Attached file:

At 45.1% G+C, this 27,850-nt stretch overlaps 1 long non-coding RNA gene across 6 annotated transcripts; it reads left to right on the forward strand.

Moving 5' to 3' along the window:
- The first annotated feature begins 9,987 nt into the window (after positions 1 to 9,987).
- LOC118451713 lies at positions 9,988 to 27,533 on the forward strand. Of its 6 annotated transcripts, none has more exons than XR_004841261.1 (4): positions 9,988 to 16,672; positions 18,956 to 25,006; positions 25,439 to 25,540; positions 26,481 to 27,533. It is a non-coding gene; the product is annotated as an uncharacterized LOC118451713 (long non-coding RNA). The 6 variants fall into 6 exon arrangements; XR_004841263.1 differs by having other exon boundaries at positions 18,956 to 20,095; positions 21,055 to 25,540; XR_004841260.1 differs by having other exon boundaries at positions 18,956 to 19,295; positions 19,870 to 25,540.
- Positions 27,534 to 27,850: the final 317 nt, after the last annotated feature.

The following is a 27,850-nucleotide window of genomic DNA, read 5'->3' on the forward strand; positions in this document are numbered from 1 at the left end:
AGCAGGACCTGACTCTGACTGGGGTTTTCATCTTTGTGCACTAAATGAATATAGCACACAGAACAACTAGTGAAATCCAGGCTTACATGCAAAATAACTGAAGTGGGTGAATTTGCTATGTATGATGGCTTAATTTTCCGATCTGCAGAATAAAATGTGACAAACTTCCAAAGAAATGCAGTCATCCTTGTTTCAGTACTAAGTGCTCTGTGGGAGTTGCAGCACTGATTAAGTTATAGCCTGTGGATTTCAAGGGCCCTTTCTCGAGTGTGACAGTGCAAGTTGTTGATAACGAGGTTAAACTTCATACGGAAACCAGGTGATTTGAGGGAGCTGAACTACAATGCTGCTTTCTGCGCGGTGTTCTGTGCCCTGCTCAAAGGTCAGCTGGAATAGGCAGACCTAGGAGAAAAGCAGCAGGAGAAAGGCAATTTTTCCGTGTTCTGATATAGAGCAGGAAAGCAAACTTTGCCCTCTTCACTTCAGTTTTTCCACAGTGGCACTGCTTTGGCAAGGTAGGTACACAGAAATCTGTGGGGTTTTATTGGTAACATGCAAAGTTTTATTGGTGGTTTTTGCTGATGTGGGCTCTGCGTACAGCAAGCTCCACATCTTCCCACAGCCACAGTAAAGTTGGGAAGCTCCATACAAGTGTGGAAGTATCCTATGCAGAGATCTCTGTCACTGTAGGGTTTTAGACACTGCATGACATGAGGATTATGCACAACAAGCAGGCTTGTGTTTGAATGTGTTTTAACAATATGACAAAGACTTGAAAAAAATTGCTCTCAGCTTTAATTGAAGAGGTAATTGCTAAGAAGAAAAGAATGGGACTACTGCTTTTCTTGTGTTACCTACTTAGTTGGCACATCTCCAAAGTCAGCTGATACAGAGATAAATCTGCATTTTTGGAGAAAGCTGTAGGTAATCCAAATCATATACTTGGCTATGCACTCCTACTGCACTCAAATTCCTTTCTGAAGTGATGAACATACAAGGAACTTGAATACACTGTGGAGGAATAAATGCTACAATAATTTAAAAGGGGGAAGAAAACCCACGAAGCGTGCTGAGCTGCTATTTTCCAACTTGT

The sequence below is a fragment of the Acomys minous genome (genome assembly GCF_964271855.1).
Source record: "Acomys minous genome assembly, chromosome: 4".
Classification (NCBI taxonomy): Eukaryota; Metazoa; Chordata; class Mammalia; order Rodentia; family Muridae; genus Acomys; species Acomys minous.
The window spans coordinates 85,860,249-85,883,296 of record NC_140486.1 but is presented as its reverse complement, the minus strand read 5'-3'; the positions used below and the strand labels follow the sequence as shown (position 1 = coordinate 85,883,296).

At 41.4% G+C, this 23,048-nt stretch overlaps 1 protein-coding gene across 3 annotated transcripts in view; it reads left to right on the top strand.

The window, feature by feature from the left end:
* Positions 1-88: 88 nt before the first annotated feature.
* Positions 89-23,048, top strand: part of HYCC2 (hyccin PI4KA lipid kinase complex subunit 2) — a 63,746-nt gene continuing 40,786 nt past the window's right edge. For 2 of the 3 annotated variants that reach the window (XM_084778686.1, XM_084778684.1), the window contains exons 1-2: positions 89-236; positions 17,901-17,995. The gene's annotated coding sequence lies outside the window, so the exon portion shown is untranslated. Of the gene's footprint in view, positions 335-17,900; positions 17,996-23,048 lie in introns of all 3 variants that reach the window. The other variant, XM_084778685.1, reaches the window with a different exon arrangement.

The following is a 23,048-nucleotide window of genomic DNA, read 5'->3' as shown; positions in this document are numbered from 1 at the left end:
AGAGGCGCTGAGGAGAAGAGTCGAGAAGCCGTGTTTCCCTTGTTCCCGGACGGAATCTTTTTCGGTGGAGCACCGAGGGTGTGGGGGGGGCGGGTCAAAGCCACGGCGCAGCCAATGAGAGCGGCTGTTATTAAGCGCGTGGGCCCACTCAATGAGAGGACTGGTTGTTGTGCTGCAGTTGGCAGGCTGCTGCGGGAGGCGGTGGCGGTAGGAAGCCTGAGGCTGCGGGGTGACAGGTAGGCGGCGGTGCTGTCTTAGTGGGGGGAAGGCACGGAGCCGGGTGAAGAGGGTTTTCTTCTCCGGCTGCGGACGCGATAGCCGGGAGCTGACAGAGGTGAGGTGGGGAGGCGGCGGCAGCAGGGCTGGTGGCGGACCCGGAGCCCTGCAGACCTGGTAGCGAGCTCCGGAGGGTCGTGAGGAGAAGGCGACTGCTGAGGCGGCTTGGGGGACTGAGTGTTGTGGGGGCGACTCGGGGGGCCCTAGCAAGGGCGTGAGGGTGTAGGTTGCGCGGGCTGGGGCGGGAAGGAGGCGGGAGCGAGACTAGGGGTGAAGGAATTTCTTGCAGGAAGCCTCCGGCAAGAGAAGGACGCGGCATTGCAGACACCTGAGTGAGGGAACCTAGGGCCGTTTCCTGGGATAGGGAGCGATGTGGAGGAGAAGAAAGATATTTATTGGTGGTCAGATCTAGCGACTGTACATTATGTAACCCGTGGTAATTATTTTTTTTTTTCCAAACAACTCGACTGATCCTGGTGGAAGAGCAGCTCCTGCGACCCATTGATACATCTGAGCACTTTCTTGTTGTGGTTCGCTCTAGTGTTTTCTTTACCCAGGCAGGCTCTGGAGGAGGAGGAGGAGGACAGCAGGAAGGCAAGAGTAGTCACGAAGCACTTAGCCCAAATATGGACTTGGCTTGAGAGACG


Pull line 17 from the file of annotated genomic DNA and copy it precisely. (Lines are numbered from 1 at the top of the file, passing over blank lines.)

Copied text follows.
AGAGGCGCTGAGGAGAAGAGTCGAGAAGCCGTGTTTCCCTTGTTCCCGGACGGAATCTTTTTCGGTGGAGCACCGAGGGTGTGGGGGGGGCGGGTCAAAGCCACGGCGCAGCCAATGAGAGCGGCTGTTATTAAGCGCGTGGGCCCACTCAATGAGAGGACTGGTTGTTGTGCTGCAGTTGGCAGGCTGCTGCGGGAGGCGGTGGCGGTAGGAAGCCTGAGGCTGCGGGGTGACAGGTAGGCGGCGGTGCTGTCTTAGTGGGGGGAAGGCACGGAGCCGGGTGAAGAGGGTTTTCTTCTCCGGCTGCGGACGCGATAGCCGGGAGCTGACAGAGGTGAGGTGGGGAGGCGGCGGCAGCAGGGCTGGTGGCGGACCCGGAGCCCTGCAGACCTGGTAGCGAGCTCCGGAGGGTCGTGAGGAGAAGGCGACTGCTGAGGCGGCTTGGGGGACTGAGTGTTGTGGGGGCGACTCGGGGGGCCCTAGCAAGGGCGTGAGGGTGTAGGTTGCGCGGGCTGGGGCGGGAAGGAGGCGGGAGCGAGACTAGGGGTGAAGGAATTTCTTGCAGGAAGCCTCCGGCAAGAGAAGGACGCGGCATTGCAGACACCTGAGTGAGGGAACCTAGGGCCGTTTCCTGGGATAGGGAGCGATGTGGAGGAGAAGAAAGATATTTATTGGTGGTCAGATCTAGCGACTGTACATTATGTAACCCGTGGTAATTATTTTTTTTTTTCCAAACAACTCGACTGATCCTGGTGGAAGAGCAGCTCCTGCGACCCATTGATACATCTGAGCACTTTCTTGTTGTGGTTCGCTCTAGTGTTTTCTTTACCCAGGCAGGCTCTGGAGGAGGAGGAGGAGGACAGCAGGAAGGCAAGAGTAGTCACGAAGCACTTAGCCCAAATATGGACTTGGCTTGAGAGACG